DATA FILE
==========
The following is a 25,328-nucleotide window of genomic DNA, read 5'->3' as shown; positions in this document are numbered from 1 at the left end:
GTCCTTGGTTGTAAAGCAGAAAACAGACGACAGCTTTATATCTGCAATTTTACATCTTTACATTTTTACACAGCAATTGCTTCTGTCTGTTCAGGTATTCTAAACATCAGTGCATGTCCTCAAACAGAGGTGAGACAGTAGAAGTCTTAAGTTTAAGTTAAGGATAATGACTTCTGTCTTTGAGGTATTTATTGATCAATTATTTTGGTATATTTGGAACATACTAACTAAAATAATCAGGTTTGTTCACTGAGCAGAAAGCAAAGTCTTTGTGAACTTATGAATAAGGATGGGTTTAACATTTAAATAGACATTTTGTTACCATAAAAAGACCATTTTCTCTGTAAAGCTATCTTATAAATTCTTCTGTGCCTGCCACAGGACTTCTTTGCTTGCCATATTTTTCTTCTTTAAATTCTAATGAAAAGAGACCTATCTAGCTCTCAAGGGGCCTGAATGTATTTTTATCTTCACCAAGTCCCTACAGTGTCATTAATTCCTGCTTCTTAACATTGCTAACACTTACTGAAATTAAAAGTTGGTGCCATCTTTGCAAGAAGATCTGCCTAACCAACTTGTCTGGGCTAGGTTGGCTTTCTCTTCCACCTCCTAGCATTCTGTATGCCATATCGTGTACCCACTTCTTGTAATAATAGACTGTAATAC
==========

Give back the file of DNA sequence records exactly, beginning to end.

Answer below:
The following is a 25,328-nucleotide window of genomic DNA, read 5'->3' as shown; positions in this document are numbered from 1 at the left end:
GTCCTTGGTTGTAAAGCAGAAAACAGACGACAGCTTTATATCTGCAATTTTACATCTTTACATTTTTACACAGCAATTGCTTCTGTCTGTTCAGGTATTCTAAACATCAGTGCATGTCCTCAAACAGAGGTGAGACAGTAGAAGTCTTAAGTTTAAGTTAAGGATAATGACTTCTGTCTTTGAGGTATTTATTGATCAATTATTTTGGTATATTTGGAACATACTAACTAAAATAATCAGGTTTGTTCACTGAGCAGAAAGCAAAGTCTTTGTGAACTTATGAATAAGGATGGGTTTAACATTTAAATAGACATTTTGTTACCATAAAAAGACCATTTTCTCTGTAAAGCTATCTTATAAATTCTTCTGTGCCTGCCACAGGACTTCTTTGCTTGCCATATTTTTCTTCTTTAAATTCTAATGAAAAGAGACCTATCTAGCTCTCAAGGGGCCTGAATGTATTTTTATCTTCACCAAGTCCCTACAGTGTCATTAATTCCTGCTTCTTAACATTGCTAACACTTACTGAAATTAAAAGTTGGTGCCATCTTTGCAAGAAGATCTGCCTAACCAACTTGTCTGGGCTAGGTTGGCTTTCTCTTCCACCTCCTAGCATTCTGTATGCCATATCGTGTACCCACTTCTTGTAATAATAGACTGTAATAC